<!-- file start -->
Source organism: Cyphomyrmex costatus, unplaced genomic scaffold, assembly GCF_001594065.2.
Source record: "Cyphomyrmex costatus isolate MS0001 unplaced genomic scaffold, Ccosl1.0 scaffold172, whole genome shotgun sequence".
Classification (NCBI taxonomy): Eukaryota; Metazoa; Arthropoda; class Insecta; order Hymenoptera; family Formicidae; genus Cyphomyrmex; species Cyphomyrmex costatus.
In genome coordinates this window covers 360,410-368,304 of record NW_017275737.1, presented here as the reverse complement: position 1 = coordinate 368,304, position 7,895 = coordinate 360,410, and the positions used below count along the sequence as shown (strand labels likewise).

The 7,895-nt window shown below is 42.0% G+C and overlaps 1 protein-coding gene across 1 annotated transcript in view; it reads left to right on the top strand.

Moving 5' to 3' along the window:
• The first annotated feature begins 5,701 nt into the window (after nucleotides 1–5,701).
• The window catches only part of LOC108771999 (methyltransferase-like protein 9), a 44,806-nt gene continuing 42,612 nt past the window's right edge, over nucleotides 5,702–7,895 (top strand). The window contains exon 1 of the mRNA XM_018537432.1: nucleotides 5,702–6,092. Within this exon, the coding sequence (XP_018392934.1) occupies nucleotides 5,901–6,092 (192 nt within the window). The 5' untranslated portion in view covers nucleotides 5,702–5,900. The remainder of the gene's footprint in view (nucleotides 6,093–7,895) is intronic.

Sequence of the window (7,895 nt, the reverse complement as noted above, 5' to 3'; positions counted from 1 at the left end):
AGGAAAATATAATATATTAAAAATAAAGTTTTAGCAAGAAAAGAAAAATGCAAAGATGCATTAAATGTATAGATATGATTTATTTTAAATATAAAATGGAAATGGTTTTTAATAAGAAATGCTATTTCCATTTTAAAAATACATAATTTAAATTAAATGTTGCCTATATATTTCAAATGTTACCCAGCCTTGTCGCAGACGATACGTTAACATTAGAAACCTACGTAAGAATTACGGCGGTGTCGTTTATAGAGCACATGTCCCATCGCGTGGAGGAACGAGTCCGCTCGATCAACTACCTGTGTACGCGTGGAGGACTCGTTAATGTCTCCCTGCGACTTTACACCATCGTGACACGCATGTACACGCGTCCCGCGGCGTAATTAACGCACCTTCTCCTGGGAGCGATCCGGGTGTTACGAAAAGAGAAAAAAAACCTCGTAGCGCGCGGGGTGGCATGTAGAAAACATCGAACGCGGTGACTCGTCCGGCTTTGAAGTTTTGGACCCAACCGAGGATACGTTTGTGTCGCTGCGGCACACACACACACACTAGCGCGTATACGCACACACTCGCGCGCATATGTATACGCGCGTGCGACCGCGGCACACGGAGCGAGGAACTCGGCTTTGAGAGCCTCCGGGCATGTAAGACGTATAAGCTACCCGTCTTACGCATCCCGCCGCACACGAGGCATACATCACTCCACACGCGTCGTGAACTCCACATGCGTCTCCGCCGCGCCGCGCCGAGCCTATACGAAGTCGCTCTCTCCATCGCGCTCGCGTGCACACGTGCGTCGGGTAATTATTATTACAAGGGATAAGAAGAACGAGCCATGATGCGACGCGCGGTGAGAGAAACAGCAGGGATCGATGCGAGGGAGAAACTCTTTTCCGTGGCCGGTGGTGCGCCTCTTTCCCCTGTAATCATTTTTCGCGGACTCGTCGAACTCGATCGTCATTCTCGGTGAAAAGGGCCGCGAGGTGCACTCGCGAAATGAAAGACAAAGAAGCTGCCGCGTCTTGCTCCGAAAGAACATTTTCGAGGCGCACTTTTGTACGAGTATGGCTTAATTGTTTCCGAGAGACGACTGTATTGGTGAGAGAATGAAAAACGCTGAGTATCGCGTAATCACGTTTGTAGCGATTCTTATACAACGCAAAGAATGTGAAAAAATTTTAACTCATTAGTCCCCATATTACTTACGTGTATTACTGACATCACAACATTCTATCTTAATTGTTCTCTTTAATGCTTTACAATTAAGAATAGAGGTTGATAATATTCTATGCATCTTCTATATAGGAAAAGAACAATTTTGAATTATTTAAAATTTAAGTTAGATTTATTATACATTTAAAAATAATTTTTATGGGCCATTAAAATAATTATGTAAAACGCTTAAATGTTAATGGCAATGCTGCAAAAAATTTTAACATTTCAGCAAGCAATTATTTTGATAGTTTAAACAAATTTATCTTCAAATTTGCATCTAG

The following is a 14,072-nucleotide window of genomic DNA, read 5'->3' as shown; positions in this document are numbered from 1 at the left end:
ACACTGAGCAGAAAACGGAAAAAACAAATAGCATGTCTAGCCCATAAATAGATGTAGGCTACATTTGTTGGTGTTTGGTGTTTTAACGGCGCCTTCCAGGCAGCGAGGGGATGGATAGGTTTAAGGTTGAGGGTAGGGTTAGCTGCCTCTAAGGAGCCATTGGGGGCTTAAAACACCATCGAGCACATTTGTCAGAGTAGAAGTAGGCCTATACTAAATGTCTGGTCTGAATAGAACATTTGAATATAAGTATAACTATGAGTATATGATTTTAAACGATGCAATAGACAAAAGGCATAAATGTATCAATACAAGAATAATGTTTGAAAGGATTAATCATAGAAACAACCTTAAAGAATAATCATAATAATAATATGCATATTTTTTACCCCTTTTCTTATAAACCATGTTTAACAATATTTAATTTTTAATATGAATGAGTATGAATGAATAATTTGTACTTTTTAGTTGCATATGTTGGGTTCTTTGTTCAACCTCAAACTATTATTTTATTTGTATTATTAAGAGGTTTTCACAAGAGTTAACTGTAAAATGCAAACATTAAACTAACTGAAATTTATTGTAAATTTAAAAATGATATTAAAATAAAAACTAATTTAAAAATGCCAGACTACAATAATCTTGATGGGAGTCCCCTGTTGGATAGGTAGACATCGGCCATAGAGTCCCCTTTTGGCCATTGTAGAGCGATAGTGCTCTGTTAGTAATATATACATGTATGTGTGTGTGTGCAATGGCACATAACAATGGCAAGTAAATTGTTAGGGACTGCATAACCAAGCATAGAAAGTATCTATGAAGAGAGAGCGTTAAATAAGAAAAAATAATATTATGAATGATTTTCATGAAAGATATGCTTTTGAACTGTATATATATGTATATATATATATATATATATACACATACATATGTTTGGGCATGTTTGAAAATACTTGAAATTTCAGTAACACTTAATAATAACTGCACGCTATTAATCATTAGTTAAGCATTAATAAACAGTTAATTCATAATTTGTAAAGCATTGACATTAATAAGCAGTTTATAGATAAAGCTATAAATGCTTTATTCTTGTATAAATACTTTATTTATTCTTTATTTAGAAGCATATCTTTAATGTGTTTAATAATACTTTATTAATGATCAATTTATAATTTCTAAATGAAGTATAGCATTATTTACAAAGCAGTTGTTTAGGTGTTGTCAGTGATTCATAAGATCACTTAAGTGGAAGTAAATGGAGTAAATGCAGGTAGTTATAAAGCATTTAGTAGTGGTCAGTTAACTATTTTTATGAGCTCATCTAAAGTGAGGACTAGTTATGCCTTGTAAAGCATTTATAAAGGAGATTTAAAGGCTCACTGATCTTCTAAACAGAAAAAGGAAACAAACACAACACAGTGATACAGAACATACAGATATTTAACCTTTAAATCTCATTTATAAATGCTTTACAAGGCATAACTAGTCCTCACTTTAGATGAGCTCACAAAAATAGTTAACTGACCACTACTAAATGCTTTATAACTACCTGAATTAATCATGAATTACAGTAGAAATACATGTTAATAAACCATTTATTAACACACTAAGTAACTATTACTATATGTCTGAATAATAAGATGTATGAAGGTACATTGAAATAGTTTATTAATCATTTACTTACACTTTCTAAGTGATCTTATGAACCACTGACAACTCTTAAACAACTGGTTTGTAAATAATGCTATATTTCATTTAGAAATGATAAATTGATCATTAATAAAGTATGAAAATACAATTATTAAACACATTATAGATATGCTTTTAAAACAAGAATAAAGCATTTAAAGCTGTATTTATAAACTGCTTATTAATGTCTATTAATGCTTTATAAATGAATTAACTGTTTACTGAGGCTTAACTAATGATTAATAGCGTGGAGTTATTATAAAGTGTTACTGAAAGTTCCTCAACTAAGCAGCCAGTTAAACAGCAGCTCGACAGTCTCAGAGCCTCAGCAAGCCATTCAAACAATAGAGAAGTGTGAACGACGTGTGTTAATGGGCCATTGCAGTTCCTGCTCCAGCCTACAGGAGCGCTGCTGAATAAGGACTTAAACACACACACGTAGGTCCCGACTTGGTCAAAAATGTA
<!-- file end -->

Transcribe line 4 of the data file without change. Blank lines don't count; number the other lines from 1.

In genome coordinates this window covers 360,410-368,304 of record NW_017275737.1, presented here as the reverse complement: position 1 = coordinate 368,304, position 7,895 = coordinate 360,410, and the positions used below count along the sequence as shown (strand labels likewise).